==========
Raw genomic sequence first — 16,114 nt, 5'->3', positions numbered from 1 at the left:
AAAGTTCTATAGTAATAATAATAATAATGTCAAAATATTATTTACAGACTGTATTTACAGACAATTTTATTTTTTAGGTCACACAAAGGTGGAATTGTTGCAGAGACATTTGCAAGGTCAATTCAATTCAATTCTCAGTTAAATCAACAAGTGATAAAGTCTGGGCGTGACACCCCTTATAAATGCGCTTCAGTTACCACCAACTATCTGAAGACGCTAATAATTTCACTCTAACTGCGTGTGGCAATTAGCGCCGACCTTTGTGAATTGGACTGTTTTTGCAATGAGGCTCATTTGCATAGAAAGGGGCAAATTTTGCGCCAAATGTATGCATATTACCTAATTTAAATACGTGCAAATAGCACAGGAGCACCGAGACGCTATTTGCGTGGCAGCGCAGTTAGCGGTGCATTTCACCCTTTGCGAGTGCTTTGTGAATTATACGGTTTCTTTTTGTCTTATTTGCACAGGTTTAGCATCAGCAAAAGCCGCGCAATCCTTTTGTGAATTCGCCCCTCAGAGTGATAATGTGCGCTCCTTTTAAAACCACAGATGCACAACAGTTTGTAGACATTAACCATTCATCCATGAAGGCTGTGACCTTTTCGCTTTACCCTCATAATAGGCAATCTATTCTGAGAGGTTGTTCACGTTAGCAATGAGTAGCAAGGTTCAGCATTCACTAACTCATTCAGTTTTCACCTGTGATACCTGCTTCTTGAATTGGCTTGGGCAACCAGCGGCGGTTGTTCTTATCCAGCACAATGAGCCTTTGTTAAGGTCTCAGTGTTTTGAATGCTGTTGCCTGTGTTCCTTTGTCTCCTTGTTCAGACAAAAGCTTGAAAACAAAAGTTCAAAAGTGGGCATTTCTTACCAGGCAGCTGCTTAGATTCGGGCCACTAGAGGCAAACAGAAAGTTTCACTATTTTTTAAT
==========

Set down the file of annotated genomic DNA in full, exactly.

Raw genomic sequence first — 16,114 nt, 5'->3', positions numbered from 1 at the left:
AAAGTTCTATAGTAATAATAATAATAATGTCAAAATATTATTTACAGACTGTATTTACAGACAATTTTATTTTTTAGGTCACACAAAGGTGGAATTGTTGCAGAGACATTTGCAAGGTCAATTCAATTCAATTCTCAGTTAAATCAACAAGTGATAAAGTCTGGGCGTGACACCCCTTATAAATGCGCTTCAGTTACCACCAACTATCTGAAGACGCTAATAATTTCACTCTAACTGCGTGTGGCAATTAGCGCCGACCTTTGTGAATTGGACTGTTTTTGCAATGAGGCTCATTTGCATAGAAAGGGGCAAATTTTGCGCCAAATGTATGCATATTACCTAATTTAAATACGTGCAAATAGCACAGGAGCACCGAGACGCTATTTGCGTGGCAGCGCAGTTAGCGGTGCATTTCACCCTTTGCGAGTGCTTTGTGAATTATACGGTTTCTTTTTGTCTTATTTGCACAGGTTTAGCATCAGCAAAAGCCGCGCAATCCTTTTGTGAATTCGCCCCTCAGAGTGATAATGTGCGCTCCTTTTAAAACCACAGATGCACAACAGTTTGTAGACATTAACCATTCATCCATGAAGGCTGTGACCTTTTCGCTTTACCCTCATAATAGGCAATCTATTCTGAGAGGTTGTTCACGTTAGCAATGAGTAGCAAGGTTCAGCATTCACTAACTCATTCAGTTTTCACCTGTGATACCTGCTTCTTGAATTGGCTTGGGCAACCAGCGGCGGTTGTTCTTATCCAGCACAATGAGCCTTTGTTAAGGTCTCAGTGTTTTGAATGCTGTTGCCTGTGTTCCTTTGTCTCCTTGTTCAGACAAAAGCTTGAAAACAAAAGTTCAAAAGTGGGCATTTCTTACCAGGCAGCTGCTTAGATTCGGGCCACTAGAGGCAAACAGAAAGTTTCACTATTTTTTAAT